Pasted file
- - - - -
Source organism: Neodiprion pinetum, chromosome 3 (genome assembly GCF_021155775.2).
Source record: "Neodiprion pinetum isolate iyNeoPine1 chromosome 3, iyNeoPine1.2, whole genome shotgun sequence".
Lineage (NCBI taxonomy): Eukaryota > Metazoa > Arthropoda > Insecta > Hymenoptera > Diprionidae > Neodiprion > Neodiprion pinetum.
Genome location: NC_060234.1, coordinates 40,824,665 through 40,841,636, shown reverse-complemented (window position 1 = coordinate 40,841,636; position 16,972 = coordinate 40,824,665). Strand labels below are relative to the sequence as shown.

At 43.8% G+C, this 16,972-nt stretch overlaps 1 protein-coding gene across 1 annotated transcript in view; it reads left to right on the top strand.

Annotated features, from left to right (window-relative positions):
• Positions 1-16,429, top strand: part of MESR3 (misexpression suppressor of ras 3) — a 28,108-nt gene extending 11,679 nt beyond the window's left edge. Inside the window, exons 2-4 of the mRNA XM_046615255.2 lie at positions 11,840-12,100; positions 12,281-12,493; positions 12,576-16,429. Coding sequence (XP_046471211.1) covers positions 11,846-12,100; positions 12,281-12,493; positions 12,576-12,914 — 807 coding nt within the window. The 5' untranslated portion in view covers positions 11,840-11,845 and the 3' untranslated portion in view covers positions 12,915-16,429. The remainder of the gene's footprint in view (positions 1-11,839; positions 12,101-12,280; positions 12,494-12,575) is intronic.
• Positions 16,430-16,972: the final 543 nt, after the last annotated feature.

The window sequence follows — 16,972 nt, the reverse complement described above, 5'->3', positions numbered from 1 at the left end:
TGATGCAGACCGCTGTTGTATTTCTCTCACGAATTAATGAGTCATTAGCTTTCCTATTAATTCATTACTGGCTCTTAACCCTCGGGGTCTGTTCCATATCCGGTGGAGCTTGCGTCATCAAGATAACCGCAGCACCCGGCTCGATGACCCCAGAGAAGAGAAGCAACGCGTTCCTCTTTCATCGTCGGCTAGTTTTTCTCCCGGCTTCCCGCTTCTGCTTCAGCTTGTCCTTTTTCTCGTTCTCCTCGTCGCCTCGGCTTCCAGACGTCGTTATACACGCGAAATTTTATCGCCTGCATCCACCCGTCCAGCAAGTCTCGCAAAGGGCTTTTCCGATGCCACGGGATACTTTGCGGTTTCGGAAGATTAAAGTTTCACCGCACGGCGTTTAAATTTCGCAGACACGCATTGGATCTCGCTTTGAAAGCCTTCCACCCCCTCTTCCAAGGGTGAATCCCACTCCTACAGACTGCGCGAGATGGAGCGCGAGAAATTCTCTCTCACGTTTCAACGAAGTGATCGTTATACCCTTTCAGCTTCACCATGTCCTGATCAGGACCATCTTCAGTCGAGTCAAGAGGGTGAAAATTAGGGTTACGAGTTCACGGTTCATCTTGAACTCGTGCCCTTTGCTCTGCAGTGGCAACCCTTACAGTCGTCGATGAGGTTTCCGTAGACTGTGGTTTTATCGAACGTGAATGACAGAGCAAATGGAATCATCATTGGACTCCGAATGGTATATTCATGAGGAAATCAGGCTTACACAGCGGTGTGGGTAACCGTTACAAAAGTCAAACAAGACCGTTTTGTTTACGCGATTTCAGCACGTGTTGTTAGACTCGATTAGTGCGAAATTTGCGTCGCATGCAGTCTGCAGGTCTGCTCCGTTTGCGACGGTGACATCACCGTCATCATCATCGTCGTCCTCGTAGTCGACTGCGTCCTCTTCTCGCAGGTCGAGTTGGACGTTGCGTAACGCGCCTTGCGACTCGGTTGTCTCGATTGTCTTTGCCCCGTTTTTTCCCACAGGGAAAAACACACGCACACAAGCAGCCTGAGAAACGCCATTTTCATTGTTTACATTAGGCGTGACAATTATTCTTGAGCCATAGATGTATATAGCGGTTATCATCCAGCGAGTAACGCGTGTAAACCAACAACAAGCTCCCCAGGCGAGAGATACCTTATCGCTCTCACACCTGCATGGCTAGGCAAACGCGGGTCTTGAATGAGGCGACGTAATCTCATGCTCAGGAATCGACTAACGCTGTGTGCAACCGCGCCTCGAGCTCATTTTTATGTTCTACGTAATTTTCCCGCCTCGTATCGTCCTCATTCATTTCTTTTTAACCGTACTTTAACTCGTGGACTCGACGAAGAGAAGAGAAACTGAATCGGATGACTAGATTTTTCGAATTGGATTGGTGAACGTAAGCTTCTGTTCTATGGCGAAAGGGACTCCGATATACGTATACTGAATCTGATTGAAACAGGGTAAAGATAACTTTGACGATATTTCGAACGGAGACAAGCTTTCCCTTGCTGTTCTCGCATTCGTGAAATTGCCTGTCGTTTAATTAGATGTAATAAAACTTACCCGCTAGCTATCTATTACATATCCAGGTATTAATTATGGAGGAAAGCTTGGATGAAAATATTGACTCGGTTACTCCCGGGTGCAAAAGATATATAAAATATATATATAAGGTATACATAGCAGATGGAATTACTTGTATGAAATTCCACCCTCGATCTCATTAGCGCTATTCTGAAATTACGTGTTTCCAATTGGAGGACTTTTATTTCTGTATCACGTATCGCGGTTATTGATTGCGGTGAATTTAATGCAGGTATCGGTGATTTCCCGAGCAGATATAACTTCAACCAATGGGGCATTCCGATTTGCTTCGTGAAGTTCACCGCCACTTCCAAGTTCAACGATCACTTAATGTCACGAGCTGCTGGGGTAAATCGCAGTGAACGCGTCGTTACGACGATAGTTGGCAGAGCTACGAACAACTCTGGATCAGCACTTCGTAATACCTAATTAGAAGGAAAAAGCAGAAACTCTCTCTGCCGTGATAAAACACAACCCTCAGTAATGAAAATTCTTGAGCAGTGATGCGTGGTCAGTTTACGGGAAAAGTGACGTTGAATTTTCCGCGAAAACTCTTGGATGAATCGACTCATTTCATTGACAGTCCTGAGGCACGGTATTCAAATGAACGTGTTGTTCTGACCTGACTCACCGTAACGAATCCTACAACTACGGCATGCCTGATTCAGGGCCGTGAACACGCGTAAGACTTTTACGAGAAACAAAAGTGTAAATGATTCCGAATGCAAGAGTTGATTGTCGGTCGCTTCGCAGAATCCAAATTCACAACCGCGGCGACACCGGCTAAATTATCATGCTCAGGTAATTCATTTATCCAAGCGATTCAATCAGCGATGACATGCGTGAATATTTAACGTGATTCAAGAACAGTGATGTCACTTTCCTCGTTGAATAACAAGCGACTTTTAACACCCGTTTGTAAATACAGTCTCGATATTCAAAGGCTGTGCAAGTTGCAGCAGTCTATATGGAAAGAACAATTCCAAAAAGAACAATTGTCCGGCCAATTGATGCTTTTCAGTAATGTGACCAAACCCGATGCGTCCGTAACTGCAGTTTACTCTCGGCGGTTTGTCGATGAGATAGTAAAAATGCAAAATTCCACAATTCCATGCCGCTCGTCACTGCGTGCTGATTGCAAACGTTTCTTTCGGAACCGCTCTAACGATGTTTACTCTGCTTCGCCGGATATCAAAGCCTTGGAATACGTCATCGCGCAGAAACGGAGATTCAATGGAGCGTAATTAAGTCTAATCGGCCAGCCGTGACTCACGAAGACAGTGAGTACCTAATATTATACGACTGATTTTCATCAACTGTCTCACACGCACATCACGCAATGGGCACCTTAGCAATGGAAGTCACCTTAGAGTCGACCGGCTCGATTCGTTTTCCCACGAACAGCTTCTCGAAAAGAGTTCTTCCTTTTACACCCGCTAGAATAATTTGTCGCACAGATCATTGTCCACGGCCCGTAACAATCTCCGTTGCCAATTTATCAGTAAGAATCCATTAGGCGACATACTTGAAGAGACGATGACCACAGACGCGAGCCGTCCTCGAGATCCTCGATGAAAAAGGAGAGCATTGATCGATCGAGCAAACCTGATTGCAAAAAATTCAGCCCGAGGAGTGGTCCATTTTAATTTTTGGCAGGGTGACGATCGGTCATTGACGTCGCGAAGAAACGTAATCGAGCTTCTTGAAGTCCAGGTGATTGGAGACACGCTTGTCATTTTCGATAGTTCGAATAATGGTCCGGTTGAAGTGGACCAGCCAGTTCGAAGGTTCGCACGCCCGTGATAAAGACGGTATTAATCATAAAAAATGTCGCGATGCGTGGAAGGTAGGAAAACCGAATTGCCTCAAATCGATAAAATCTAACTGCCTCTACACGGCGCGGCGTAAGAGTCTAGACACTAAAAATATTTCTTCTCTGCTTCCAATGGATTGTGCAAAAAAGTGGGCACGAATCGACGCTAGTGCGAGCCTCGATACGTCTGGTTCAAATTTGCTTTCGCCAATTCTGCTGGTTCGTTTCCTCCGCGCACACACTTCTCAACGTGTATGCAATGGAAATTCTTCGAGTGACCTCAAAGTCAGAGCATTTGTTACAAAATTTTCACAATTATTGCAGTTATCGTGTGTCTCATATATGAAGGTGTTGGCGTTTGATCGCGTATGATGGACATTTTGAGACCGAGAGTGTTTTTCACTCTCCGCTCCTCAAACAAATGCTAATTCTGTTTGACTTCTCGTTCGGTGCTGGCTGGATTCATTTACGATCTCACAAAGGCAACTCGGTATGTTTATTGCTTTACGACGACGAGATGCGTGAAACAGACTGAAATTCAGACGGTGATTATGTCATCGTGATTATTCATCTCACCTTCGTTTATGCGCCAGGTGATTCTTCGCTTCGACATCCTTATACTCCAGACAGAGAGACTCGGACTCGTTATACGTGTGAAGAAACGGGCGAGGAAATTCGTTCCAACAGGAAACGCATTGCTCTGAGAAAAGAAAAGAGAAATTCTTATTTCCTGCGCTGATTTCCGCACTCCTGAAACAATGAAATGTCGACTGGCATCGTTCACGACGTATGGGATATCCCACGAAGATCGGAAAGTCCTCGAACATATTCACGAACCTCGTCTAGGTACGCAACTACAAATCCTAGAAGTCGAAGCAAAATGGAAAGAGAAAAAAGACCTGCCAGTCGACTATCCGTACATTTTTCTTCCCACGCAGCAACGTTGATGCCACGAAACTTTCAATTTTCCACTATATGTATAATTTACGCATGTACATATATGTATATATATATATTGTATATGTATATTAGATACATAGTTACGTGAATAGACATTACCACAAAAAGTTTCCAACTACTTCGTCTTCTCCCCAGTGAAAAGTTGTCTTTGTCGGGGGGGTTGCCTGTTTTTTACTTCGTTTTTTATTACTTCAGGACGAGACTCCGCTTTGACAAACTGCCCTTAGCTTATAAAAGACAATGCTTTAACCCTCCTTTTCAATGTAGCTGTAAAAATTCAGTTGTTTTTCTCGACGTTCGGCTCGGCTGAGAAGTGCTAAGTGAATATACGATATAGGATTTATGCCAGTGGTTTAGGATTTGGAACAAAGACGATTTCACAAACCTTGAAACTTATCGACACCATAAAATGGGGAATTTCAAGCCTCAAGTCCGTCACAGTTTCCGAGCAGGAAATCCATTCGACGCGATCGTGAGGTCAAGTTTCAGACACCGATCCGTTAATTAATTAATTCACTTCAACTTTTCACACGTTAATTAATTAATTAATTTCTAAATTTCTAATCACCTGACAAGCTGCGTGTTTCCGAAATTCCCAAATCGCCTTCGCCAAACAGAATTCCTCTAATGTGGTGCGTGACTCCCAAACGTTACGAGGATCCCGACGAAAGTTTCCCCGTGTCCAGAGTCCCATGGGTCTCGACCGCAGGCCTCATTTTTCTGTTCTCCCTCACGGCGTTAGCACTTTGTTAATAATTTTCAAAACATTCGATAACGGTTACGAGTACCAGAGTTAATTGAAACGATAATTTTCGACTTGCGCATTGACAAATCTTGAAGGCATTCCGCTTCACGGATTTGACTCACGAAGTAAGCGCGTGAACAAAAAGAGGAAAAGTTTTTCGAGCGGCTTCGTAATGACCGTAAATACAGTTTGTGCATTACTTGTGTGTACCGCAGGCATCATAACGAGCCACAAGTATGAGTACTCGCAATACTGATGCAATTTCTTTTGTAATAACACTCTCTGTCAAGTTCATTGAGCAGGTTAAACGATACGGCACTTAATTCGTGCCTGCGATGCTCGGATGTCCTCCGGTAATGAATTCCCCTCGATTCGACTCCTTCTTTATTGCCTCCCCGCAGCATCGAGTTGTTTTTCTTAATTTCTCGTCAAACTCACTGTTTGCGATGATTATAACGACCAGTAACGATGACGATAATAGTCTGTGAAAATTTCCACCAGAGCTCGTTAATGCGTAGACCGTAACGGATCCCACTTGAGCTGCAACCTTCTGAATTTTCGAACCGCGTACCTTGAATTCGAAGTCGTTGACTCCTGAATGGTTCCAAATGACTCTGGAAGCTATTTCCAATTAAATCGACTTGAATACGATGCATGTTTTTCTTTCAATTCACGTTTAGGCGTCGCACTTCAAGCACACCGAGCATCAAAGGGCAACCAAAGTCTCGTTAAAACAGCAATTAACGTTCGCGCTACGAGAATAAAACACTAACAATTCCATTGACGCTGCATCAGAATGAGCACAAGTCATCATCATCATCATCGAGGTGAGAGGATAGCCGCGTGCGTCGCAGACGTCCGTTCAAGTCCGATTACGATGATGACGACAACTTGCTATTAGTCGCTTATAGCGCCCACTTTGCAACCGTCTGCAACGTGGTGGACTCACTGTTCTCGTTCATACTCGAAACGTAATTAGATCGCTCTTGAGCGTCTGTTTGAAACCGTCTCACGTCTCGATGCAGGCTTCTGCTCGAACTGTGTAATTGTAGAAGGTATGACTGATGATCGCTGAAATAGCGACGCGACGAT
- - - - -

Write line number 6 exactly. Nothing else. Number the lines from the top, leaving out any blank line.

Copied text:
Annotated features, from left to right (window-relative positions):